Most ethanol production plants struggle to survive on side products such as corn oil and DDGS as a means to maintain profitability due to the low margins. This is not a phenomenon of low oil prices, but has been ongoing for the last 10 years. With anything from 30% to as much as 45% of the energy consumed to dry the distilled grains (DDGS). Even taking into account of subsidies this secondary product currently fluctuates between $139 – $160 per tonne FOB Iowa. MIT Technology review outline the problem with biofuels in a recent post The Problem with Biofuels
Why is Ethanol production inefficient?
Ethanol production is a heterofermentative process producing CO2 during fermentation. This means that 50% of the sugars are lost even before evaporation and drying the DDGS. Claims of cellulosic ethanol being profitable at or above where oil is $70 a barrel changes little. Ethanol production remains an inefficient production process.
What about Cellulosic Ethanol Production?
Cellulosic ethanol may be capable of generating a return at some point, but only if the gross margin across a multi-product biorefinery is sufficient to cover variable costs. Ethanol has a place in the mix, as a shared output from a biorefinery along with other bio based chemicals, in order to achieve the long term goal of bio-based fuels.
Steps to achieve that goal requires:
- An innovative commercially responsible business model;
- An innovative scientific and engineering solution;
- Allows sufficient margins for financing expansion investment;
- Retrofitting existing production facilities to keep initial capital expenditure low, and;
- Is capable of being exploited across a global platform of hundreds of ethanol production plants.
Specifically for an Ethanol Plant
DDGS, ethanol and recovered CO2 eliminates a lignocellulose supply restriction as all the raw material is already on-site. Taking the distilled wet grains, and using the energy that would have been used for drying, can produce:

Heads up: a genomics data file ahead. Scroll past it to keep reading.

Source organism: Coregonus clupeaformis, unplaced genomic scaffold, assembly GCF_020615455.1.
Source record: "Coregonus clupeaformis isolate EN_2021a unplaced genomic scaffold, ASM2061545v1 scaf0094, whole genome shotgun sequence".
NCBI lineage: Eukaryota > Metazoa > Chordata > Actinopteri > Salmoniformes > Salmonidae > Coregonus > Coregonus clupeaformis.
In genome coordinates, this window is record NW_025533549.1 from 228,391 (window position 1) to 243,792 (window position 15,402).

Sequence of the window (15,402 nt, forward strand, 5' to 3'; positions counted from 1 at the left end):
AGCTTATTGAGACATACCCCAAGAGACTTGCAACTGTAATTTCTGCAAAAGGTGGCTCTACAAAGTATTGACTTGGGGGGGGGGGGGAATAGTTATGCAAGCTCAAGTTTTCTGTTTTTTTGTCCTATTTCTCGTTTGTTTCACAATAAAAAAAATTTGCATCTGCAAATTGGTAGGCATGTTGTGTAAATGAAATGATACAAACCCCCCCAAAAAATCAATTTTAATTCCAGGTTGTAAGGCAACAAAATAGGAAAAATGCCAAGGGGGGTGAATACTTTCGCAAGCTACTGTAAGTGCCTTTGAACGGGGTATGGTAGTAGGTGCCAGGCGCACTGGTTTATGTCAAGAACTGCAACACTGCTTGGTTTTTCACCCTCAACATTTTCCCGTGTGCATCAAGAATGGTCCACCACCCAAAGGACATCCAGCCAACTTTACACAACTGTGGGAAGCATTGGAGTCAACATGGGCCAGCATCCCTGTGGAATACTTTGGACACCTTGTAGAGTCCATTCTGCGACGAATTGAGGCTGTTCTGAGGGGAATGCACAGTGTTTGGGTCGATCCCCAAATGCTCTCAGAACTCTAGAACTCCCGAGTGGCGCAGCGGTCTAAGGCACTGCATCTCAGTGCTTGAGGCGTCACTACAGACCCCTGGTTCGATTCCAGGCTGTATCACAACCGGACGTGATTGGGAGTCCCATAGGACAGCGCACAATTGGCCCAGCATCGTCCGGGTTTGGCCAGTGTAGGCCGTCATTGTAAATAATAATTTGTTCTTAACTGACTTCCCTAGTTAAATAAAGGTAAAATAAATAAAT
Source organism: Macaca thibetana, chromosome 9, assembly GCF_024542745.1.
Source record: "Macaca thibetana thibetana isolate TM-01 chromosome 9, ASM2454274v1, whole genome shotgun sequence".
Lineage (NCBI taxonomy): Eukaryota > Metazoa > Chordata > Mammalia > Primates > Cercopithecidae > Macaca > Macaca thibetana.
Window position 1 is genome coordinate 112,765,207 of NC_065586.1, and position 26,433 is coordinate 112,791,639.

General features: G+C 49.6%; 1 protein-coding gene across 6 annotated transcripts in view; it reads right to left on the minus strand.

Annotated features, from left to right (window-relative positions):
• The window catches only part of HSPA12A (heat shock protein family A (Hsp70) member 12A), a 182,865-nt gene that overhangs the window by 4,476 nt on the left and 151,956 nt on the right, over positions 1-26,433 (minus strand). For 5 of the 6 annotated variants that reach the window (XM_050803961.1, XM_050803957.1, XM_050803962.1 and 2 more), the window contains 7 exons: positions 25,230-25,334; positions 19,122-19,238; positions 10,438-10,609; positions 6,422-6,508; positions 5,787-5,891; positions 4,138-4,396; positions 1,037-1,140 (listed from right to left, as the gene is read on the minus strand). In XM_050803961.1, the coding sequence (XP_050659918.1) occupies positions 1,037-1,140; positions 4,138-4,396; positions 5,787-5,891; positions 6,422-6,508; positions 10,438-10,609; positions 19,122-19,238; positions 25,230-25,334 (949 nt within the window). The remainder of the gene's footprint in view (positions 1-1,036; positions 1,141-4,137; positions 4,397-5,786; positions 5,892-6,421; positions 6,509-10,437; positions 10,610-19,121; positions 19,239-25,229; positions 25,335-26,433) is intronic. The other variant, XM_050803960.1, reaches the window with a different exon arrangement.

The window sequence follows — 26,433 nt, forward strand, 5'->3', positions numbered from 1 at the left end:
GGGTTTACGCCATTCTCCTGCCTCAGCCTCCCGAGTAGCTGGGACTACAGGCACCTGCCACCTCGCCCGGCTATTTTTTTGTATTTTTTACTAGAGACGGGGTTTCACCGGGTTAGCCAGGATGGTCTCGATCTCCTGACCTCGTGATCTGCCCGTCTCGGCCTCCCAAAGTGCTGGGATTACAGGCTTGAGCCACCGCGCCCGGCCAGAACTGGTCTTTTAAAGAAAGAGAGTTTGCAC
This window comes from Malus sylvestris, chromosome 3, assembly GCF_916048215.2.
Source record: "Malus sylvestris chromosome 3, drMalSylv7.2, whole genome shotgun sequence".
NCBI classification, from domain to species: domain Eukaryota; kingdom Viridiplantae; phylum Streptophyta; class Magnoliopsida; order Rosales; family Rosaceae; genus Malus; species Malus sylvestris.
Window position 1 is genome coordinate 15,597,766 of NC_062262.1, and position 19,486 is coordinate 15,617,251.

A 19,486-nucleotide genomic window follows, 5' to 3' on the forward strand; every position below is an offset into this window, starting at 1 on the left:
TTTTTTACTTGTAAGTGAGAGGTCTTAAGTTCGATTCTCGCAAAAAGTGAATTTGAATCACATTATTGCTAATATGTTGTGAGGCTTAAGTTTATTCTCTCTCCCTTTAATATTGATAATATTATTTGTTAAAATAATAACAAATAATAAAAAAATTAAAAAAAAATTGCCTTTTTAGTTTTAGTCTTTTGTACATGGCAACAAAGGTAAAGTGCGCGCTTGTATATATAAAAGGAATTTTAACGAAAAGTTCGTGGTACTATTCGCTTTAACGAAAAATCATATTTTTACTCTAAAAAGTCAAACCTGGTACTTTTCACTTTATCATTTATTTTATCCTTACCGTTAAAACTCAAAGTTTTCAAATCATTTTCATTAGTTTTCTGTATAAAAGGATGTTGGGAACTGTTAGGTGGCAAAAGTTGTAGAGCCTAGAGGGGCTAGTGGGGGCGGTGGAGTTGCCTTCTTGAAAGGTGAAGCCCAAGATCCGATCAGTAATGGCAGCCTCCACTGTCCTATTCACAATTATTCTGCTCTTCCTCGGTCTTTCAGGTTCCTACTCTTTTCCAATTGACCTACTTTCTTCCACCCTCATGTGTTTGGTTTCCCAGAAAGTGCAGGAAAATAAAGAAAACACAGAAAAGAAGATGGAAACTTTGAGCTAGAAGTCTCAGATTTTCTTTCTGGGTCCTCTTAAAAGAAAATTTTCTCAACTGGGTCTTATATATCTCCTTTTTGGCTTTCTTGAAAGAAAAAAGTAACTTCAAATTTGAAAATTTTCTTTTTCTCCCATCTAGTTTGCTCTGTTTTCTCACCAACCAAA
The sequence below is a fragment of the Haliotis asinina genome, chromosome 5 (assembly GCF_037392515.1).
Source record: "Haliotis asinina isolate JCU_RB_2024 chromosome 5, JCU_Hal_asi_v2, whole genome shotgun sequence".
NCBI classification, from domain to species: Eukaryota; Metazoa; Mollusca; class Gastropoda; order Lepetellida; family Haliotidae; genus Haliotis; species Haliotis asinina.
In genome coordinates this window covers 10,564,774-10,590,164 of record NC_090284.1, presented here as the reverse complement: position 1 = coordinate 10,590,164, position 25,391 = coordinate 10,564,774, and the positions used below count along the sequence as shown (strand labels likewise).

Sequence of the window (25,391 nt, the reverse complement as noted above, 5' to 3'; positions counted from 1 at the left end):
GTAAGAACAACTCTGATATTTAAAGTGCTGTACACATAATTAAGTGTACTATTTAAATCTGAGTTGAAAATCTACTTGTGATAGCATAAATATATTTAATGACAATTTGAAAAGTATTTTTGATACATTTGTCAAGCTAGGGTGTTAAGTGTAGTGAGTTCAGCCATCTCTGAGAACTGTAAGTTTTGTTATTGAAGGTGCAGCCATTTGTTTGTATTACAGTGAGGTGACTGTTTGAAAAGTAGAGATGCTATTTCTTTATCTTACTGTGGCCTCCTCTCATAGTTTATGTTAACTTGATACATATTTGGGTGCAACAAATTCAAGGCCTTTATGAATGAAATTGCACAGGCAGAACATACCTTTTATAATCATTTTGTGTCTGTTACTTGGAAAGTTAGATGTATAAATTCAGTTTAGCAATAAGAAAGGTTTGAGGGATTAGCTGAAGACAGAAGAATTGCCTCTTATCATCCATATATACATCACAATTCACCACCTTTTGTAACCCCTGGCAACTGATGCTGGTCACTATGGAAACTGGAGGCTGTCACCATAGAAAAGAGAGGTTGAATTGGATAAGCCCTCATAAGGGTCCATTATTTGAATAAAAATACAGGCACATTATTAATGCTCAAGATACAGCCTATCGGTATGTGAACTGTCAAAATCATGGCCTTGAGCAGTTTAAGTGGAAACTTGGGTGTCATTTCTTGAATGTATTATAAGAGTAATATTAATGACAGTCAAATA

- Sodium lactate out of the fermentation tanks which is 4 times the value of dried DDGS.
- Ethyl Lactate in a production process developed by Cellulac which is a green solvent 10 times the value of dried DDGS.
- Optically pure Lactic Acid as an ingredient of biodegradable plastics which is up to 8 times the value of DDGS.
Normal production processes remain
These additions, along with the proteins, corn oil, on top of the ethanol production have the ability to transform 1st generation ethanol production profitability. Thus allowing an increase in the value of total production that is shared across ethanol and high value biobased chemicals.
It requires cross department cooperation and collaboration
While the ability to operate successfully within the bio-based sector requires interdisciplinary cooperation between in-house institutional knowledge of Chemistry (source and target chemicals), Physics (heat/pressure/time), Biology (enzymologists & fungal molecular biologists) and Engineering (chemical and fluid dynamic processing), it is not possible to exclude Purchasing (raw material sourcing), Marketing (identification of solutions to problems that may not even be known to exist), Sales (industry knowledge, networking, collaboration), and Financial expertise.
1G + 2G = 1.5G
When raw materials are already on-site of the ethanol production plants the costs are substantially reduced on transportation and lower carbon footprint by the reduction of CO2 waste. Marketing of higher value-added bio based chemicals increases profitability with the added benefit of selling products produced from 2nd generation feedstock. This reduces regulatory, and environmental issues. It recovers 50% of sugars lost to CO2 into the atmosphere and converts them to a premium biochemical product. It adds value to the by-products of ethanol production. The energy balance significantly improves for all 1st generation corn ethanol plants.
Without the consideration of going down this route bio-based chemical production developments will never be profitably commercialized.